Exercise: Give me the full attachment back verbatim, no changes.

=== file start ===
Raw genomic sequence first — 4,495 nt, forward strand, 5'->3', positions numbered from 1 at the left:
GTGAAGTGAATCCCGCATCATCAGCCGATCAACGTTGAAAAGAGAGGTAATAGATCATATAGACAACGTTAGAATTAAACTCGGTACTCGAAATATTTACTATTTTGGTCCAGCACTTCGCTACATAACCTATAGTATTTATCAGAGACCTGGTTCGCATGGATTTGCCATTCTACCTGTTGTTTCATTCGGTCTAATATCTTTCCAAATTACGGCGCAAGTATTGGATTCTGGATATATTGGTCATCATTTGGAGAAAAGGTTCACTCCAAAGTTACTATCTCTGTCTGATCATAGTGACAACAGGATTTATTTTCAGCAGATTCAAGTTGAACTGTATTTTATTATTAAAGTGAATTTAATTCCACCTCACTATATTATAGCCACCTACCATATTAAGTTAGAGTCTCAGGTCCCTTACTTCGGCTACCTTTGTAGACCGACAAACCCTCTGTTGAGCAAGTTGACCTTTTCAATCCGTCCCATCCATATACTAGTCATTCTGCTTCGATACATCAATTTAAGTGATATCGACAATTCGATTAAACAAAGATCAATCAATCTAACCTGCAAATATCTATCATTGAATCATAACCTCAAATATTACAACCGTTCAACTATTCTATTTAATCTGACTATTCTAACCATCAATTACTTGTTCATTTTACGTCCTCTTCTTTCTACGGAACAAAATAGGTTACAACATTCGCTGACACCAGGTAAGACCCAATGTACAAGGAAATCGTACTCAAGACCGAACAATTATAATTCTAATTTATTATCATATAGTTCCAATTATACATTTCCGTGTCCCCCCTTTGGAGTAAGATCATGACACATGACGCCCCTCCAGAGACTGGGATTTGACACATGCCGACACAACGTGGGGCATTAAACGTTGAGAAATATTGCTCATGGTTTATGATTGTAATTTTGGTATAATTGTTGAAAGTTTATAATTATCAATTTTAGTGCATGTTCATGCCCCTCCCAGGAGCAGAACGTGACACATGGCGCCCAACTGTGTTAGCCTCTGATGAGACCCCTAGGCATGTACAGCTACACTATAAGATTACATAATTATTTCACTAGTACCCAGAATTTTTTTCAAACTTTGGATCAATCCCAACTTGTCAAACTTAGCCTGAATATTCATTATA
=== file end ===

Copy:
Raw genomic sequence first — 4,495 nt, forward strand, 5'->3', positions numbered from 1 at the left:
GTGAAGTGAATCCCGCATCATCAGCCGATCAACGTTGAAAAGAGAGGTAATAGATCATATAGACAACGTTAGAATTAAACTCGGTACTCGAAATATTTACTATTTTGGTCCAGCACTTCGCTACATAACCTATAGTATTTATCAGAGACCTGGTTCGCATGGATTTGCCATTCTACCTGTTGTTTCATTCGGTCTAATATCTTTCCAAATTACGGCGCAAGTATTGGATTCTGGATATATTGGTCATCATTTGGAGAAAAGGTTCACTCCAAAGTTACTATCTCTGTCTGATCATAGTGACAACAGGATTTATTTTCAGCAGATTCAAGTTGAACTGTATTTTATTATTAAAGTGAATTTAATTCCACCTCACTATATTATAGCCACCTACCATATTAAGTTAGAGTCTCAGGTCCCTTACTTCGGCTACCTTTGTAGACCGACAAACCCTCTGTTGAGCAAGTTGACCTTTTCAATCCGTCCCATCCATATACTAGTCATTCTGCTTCGATACATCAATTTAAGTGATATCGACAATTCGATTAAACAAAGATCAATCAATCTAACCTGCAAATATCTATCATTGAATCATAACCTCAAATATTACAACCGTTCAACTATTCTATTTAATCTGACTATTCTAACCATCAATTACTTGTTCATTTTACGTCCTCTTCTTTCTACGGAACAAAATAGGTTACAACATTCGCTGACACCAGGTAAGACCCAATGTACAAGGAAATCGTACTCAAGACCGAACAATTATAATTCTAATTTATTATCATATAGTTCCAATTATACATTTCCGTGTCCCCCCTTTGGAGTAAGATCATGACACATGACGCCCCTCCAGAGACTGGGATTTGACACATGCCGACACAACGTGGGGCATTAAACGTTGAGAAATATTGCTCATGGTTTATGATTGTAATTTTGGTATAATTGTTGAAAGTTTATAATTATCAATTTTAGTGCATGTTCATGCCCCTCCCAGGAGCAGAACGTGACACATGGCGCCCAACTGTGTTAGCCTCTGATGAGACCCCTAGGCATGTACAGCTACACTATAAGATTACATAATTATTTCACTAGTACCCAGAATTTTTTTCAAACTTTGGATCAATCCCAACTTGTCAAACTTAGCCTGAATATTCATTATA